Diahlo Grant Case: Soaries Will Call For Federal Investigation; Black Lives Matter Hits The Streets

Diahlo Grant March - 22

Protesters march in New Brunswick July 21, demanding answers in the death of township resident Diahlo Grant.

The Rev. DeForest “Buster” Soaries said July 21 that he will call for a federal investigation of whether a Franklin man’s civil rights were violated when he was killed in a shootout with township police.

Several hours later, unrelated to Soaries’ statement, the Rutgers University chapter of Black Lives Matter took to the streets in New Brunswick, marching and chanting from the spot on which the man was killed to the Somerset County Prosecutor’s Office building.

Representatives of the approximately 100 marchers said they want answers to questions surround the killing.

On April 9, 27-year-old Diahlo Grant was killed after he allegedly engaged in a shootout with township police in New Brunswick.

According to official reports and sources close to the investigation, two uniformed Franklin police officers stopped Grant near Somerset and Home streets when they recognized him as being wanted on two warrants. Grant allegedly fled across a ravine that borders Franklin and New Brunswick, where he allegedly pulled a gun and shot at police before he was killed by one of the officers.

Friends, family and supporters of Grant have denounced the fact that three months have passed since Grant’s death, and there has been no official word on the case since the initial statement from the Middlesex County Prosecutor’s Office.

From April 15: In Our Opinion: Prosecutor Carey, End The Silence

DeForest Soaries

The Rev. DeForest Soaries.

Soaries, head pastor of First Baptist Church of Lincoln Gardens on Route 27, said that he will wait for the criminal aspect of the case to be resolved before calling for the investigation.

“I plan to ask for a federal investigation at the appropriate time, based on civil rights issues,” Soaries said. The criminal aspect is under review now, he said, but “I’m interested in supplementing that with a look at the civil rights implications.”

Speaking of the march, which he did not attend, Soaries said it was an “appropriate response led mostly by young people, due to the fact that they’ve heard nothing from the Prosecutor.”

“They have my blessings,” Soaries said. “I think young people should express themselves with passion, as long as they understand what it takes to remain non-violent.”

Franklin resident and Rutgers University junior Taqwa Brooking, the chairperson of Black Lives Matter – Rutgers, said the march was meant to highlight the fact that Grant’s family and friends have received no answers to their questions about his death.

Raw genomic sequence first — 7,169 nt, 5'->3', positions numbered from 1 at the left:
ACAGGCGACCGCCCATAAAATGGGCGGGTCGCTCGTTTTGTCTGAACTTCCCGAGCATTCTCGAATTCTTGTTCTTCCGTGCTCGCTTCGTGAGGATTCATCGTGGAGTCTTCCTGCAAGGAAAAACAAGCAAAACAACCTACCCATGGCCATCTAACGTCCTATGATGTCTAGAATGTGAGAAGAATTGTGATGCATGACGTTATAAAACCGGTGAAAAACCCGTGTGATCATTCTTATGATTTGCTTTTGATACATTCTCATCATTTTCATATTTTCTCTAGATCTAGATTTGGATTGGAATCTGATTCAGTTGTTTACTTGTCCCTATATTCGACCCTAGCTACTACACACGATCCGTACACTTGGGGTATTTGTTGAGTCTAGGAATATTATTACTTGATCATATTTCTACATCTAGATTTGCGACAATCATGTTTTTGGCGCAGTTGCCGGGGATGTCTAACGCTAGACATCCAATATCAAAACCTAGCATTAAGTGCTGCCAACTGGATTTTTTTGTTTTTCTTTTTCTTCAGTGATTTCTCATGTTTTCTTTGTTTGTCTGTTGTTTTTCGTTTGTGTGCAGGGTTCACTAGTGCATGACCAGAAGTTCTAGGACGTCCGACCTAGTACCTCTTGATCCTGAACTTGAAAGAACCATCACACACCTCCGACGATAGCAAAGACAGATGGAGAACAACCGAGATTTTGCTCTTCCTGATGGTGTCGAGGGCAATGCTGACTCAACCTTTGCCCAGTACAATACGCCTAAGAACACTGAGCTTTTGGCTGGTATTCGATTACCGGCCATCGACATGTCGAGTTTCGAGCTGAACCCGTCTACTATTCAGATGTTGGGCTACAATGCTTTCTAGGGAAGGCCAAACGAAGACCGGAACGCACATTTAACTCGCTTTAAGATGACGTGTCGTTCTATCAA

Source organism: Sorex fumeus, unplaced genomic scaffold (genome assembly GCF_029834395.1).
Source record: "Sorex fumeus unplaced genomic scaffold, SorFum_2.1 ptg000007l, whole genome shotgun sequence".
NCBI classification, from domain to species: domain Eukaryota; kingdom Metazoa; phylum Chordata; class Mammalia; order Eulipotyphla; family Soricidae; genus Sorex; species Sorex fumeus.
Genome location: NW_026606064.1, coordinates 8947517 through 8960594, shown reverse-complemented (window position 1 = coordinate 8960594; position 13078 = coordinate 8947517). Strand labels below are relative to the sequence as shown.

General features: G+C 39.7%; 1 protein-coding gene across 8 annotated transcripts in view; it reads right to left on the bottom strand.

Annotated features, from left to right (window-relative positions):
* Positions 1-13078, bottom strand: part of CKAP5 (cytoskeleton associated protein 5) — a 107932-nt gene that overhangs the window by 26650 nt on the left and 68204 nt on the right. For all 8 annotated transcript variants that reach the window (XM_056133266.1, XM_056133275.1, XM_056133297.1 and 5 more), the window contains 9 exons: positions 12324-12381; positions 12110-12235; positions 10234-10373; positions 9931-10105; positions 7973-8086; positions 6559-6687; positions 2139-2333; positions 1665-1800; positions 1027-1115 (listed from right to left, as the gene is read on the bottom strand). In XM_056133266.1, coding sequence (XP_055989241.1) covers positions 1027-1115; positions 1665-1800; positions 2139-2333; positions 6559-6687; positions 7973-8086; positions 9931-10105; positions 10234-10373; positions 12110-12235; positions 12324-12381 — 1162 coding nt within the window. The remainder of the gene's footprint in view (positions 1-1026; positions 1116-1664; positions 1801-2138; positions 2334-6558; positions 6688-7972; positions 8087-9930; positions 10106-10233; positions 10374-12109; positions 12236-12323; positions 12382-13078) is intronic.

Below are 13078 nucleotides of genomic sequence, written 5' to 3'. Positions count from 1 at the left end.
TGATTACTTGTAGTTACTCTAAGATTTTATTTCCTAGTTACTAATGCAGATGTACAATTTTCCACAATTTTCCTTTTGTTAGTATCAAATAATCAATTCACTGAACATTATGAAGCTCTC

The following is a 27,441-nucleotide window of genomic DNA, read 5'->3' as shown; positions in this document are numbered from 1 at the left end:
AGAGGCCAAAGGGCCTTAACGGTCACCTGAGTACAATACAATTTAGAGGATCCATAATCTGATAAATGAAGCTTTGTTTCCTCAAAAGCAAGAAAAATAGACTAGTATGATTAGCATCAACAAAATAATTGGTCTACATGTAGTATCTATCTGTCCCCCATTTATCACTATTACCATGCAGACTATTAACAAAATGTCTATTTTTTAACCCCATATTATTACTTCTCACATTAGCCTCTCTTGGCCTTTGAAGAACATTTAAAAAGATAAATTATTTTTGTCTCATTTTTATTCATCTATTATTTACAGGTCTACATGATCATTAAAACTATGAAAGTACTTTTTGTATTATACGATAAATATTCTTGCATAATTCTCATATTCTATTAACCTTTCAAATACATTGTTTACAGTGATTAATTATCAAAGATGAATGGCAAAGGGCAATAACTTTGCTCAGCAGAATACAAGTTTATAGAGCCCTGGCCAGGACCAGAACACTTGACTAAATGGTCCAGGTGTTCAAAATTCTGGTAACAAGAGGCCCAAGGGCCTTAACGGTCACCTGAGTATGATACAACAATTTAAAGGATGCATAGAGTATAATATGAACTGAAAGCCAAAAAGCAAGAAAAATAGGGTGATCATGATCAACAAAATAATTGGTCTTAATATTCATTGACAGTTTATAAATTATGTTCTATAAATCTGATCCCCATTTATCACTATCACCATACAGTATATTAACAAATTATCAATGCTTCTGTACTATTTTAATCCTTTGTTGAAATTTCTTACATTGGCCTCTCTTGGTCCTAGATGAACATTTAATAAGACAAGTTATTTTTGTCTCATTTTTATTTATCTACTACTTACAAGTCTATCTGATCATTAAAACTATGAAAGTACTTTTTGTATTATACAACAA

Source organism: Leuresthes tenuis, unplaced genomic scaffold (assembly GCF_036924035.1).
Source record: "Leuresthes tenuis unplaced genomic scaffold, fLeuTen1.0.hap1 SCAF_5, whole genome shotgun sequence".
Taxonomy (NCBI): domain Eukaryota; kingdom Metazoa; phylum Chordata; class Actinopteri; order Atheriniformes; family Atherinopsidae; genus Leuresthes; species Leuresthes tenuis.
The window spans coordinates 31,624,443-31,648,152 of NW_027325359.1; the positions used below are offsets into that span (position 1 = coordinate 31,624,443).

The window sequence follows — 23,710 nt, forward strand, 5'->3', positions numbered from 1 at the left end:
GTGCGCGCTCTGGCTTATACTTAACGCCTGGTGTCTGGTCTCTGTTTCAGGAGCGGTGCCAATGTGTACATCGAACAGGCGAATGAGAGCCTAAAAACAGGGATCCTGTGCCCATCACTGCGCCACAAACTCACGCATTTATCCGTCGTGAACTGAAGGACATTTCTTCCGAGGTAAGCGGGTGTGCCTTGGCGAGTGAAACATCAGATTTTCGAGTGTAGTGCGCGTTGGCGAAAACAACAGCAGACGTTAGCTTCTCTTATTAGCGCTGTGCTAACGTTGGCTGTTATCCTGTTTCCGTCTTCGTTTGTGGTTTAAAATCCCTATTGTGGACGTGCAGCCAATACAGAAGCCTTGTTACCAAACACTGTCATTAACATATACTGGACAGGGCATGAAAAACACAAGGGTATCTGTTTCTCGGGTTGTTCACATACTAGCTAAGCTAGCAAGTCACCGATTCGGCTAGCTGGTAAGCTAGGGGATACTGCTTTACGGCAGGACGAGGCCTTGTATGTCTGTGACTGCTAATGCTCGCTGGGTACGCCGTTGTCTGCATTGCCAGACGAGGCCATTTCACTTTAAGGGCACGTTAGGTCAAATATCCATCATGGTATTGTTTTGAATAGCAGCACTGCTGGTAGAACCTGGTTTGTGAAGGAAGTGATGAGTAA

“We want to know why was he stopped, what happened, why was he shot at, things of that nature,” she said. “We want information not only so that our community knows and trusts that our justice system is working for us, but also so that the family gets a chance to grieve. They don’t know what happened, they don’t know how he died, how are they supposed to get closure?”

Brooking said among the piece of information that should be released by the prosecutor are any videos, transcripts of interviews with the involved officers, and forensics reports.

“We just want to make sure that everything they say is true and to do that, we need more information,” she said.

Under the watchful eyes of New Brunswick Police – who stopped traffic for them when necessary – the group started their march down Somerset Street, chanting slogans such as “Black Lives Matter,” “No justice, no peace,” and repeating Grant’s name.

Along the way, they stopped at several intersections and formed a circle while Brooking spoke through a bullhorn she rested on one shoulder.

Wen they arrived at their destination – the Kirkpatrick Street offices of the Middlesex County Prosecutor – the group formed another circle, chanted slogans and heard several people, including Grant’s family members, speak.

At one point, police officers were spotted looking down at the protestors from the roof of the office building, which riled up some of the marchers.

The group then marched back using a different route, which included two stops on George Street.

After about 2.5 hours, the marchers arrived back at their starting point. March organizers thanked the New Brunswick Police for their help in the event.

Grant had children with several women; one of them, South River resident Naomi Whitsett, said Grant was “a beautiful person and a beautiful father.”

“All I want is justice for him, and for the questions to be answered, and for all the mothers of his children and his friends and famly to have closure, that’s all we want,” she said.


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